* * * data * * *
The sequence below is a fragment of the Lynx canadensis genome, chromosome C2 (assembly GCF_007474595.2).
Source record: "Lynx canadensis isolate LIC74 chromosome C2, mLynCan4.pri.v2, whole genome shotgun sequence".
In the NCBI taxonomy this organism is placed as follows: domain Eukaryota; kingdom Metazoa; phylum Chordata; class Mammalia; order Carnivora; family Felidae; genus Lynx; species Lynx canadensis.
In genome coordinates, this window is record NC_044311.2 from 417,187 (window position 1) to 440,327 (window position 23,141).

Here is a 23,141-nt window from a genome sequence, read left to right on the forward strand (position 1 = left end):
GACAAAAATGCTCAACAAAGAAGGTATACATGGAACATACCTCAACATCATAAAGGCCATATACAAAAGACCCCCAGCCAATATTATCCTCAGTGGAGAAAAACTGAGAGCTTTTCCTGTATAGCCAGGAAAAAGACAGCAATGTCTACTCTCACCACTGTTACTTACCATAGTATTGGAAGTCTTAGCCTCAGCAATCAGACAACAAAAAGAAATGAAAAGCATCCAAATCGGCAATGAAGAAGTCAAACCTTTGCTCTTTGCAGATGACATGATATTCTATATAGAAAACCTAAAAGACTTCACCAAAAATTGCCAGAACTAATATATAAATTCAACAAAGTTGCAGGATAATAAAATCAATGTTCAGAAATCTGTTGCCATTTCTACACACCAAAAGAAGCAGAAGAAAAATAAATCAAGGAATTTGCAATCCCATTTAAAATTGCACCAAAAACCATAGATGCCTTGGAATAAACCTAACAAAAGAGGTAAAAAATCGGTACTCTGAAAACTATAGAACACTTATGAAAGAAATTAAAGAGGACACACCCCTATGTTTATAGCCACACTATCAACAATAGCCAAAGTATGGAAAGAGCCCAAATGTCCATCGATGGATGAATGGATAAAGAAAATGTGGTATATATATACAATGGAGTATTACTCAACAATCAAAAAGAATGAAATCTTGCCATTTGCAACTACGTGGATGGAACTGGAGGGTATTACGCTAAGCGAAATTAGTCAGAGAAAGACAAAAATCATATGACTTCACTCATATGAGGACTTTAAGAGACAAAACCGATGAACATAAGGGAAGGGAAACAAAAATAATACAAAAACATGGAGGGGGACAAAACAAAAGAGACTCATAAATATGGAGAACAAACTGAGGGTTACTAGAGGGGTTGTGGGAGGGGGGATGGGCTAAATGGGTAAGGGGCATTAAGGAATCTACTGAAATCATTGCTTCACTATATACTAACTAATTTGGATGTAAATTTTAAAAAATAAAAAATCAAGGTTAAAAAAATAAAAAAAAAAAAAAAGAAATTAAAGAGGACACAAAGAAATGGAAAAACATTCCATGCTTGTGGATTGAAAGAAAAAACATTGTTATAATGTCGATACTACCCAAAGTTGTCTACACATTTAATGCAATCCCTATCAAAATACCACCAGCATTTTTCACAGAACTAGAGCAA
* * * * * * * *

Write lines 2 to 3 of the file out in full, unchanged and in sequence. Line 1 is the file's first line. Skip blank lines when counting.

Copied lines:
Source record: "Lynx canadensis isolate LIC74 chromosome C2, mLynCan4.pri.v2, whole genome shotgun sequence".
In the NCBI taxonomy this organism is placed as follows: domain Eukaryota; kingdom Metazoa; phylum Chordata; class Mammalia; order Carnivora; family Felidae; genus Lynx; species Lynx canadensis.